As a fellow with the American India Foundation Clinton Fellowship For Service, I have spent the past nine months working with Calcutta Kids. It has been an incredible experience, and the things I have learned while working here will remain with me throughout my life and career.

One thing that has really impacted me is how this small, but mighty organization is not just one that “talks the talk”. Every day, every employee, every community member is provided with love, compassion, and a sense of humanity that so many organizations may lose as they get caught up in their day-to-day work. “Walking the walk” is what has made Calcutta Kids such a beloved organization in this community. I wish you could see them in action too. Here’s just a sample of the amazing things I’ve seen, which are just a part of Calcutta Kids’ daily work:

– I’ve seen the Community Health Workers in homes, teaching families intimate lessons that will improve their health; teaching mothers how to initiate breastfeeding; and being the first visitor a new mother receives after giving birth.

– I’ve seen technical staff carefully stop programs that turned out to be ineffective in our area.

– I’ve seen the staff embrace a child from the neighborhood, teaching him English, providing him food, and even brushing his teeth when his mother cannot.

– I’ve seen the work in the clinic, where the technical staff knows the names and faces of individual mothers and children.

– I’ve seen mothers come to receive diarrhea treatment, and stay for nap under a fan with her child without any disturbance by the staff.

– I’ve seen severely malnourished children literally being wrapped up in the arms and love of every staff member – from our cleaners to our doctor – as the mother comes daily to learn how to provide proper nutrition for her child.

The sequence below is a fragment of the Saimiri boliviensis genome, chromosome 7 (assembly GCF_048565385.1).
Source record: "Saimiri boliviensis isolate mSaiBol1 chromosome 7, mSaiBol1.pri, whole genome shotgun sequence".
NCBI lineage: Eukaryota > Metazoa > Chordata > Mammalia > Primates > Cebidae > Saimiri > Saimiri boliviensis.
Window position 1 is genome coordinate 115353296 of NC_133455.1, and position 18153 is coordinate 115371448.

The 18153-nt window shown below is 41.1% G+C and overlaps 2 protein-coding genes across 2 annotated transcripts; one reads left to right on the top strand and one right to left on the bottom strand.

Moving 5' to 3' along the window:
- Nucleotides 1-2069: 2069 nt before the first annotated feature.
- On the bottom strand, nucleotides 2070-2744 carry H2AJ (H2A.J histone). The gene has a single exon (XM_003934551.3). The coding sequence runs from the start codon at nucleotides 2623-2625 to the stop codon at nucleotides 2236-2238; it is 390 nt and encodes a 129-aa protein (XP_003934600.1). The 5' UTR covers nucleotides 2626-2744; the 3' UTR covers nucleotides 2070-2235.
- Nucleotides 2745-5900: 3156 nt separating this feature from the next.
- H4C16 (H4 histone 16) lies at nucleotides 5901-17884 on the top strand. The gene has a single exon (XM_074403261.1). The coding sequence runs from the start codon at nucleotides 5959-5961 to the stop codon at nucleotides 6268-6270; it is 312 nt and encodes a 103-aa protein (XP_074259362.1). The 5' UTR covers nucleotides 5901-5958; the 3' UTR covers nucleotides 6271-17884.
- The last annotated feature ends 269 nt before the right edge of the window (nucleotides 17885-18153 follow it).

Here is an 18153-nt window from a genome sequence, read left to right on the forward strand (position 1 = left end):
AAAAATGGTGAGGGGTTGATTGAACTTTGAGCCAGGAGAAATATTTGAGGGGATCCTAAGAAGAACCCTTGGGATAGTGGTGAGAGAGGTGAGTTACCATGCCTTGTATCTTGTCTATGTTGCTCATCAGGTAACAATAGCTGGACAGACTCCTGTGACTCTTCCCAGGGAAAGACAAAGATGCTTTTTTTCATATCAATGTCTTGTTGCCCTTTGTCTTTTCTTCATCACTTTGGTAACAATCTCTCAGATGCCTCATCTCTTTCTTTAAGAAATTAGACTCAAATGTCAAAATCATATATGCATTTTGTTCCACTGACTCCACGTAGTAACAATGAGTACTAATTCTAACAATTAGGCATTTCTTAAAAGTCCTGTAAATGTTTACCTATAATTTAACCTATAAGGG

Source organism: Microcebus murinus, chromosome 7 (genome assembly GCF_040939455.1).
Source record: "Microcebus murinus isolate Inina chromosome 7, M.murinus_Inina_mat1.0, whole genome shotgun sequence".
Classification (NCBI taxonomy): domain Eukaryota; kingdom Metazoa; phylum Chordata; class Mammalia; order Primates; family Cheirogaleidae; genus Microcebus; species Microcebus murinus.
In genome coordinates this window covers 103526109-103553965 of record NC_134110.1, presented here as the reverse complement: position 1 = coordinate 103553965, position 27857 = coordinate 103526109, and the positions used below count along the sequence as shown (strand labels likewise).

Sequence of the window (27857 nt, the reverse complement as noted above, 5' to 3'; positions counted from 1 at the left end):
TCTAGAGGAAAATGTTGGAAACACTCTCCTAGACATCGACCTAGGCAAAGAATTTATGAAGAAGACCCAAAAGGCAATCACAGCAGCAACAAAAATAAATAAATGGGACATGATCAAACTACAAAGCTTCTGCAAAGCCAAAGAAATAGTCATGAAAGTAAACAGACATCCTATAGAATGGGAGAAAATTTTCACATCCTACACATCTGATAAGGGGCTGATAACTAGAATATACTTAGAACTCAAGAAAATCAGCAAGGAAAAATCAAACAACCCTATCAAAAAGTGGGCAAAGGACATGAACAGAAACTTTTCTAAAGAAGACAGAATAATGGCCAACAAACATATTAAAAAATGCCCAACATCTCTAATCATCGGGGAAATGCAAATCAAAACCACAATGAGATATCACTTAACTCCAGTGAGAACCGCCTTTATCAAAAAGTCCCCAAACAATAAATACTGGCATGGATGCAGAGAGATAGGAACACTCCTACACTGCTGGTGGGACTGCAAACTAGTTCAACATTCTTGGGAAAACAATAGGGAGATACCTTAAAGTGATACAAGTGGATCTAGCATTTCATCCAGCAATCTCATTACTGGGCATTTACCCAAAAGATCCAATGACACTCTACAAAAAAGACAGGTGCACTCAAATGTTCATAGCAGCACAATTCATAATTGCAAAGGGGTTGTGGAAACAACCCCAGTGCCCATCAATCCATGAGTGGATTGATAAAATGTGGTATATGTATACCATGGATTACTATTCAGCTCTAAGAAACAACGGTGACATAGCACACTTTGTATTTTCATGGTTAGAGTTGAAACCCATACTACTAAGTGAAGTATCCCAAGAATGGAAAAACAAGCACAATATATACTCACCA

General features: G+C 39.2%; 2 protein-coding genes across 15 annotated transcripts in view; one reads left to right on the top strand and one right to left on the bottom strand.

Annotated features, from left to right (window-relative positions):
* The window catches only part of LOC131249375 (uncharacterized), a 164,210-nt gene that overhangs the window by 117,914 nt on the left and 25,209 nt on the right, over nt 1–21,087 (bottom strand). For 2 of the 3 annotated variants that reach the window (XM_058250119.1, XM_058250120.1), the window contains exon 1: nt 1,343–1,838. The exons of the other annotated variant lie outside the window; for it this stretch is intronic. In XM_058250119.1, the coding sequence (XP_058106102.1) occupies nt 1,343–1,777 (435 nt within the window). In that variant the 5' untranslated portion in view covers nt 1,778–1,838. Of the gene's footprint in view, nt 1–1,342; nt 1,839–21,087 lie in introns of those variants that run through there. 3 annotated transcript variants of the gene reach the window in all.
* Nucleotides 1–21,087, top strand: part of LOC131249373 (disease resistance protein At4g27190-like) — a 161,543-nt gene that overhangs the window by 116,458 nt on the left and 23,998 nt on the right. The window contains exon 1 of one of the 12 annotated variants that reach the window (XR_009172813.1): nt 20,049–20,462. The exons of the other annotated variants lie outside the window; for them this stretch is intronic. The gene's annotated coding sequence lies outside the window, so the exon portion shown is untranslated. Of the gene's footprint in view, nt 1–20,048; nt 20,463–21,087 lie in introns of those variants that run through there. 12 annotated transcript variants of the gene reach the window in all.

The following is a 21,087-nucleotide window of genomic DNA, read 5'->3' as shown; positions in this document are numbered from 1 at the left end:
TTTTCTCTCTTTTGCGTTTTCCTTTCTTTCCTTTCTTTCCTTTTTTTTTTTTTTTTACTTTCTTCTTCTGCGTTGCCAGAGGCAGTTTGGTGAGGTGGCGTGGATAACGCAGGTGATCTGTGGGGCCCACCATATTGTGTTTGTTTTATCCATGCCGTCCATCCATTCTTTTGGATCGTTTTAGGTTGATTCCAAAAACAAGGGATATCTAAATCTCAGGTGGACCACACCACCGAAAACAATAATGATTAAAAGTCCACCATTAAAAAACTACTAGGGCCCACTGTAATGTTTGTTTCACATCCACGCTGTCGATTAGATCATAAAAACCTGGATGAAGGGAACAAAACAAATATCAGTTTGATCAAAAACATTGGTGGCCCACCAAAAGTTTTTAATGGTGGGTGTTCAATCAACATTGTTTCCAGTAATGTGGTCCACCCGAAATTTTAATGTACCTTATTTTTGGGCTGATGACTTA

– I’ve seen management put aside social norms to prove Calcutta Kids values girl children as much as boy children.

– I’ve celebrated with the staff when babies are born with a good birth weight, when our support group started coming to meetings without being called, and when 86 people came to the clinic the day a new immunization was offered (more than 50% increase from an average week of immunizations).

– I’ve joined in concern when unhealthy children come to the clinic, and have seen the staff go to great lengths, sometimes even on the weekends, to ensure the child’s health improves.

Calcutta Kids is not fancy, and we like it that way. Our interventions are simple and heartfelt. The staff prides itself on feeling like family, and the community members are treated like an extension of that family. The facilities are clean and the women are respected. I’m grateful I was able to spend my Fellowship with an organization as sincere and hard working as Calcutta Kids. – Margy Elliott

A Message for the Community

I was recently asked, “If the population Calcutta Kids serves were to remember only one of the messages you give, what would it be?” Without any hesitation, I replied with a wonderful message I had just learned: “A child gaining weight cannot be very sick. A child not gaining weight cannot be very well.”

This is a message that Charles Janeway, Professor of Pediatrics at Harvard Medical School told his students.

This simple, yet profound statement embodies the work of Calcutta Kids; it provides convincing verbal ammunition against many of the daily battles we fight against long-held superstitions, misinformation, and a general lack of understanding regarding the importance of good nutrition during the first 1000 days.

Explaining the science behind the cognitive and physical developments that occur in the first 1000 days of life depending on nutritional status is nearly impossible for an uneducated mother to understand. Counseling, behavioral change communication, growth monitoring and promotion, and access to healthcare — indeed everything we do at Calcutta Kids — does lead to reaching the objective of good nutrition within the window of opportunity. But the programs and the activities are not enough. In our efforts to get people to care about nutrition, I believe we are underutilizing our greatest resource — the women themselves with whom we work — the true movers and shakers. If these women truly grasp what we are trying to achieve for their children and why they will figure out ways to help others understand the problem; they will take the challenge personally and seriously; and they will ensure that they themselves are well looked-after during pregnancy and will ensure that their children get the nourishment they need at the right time.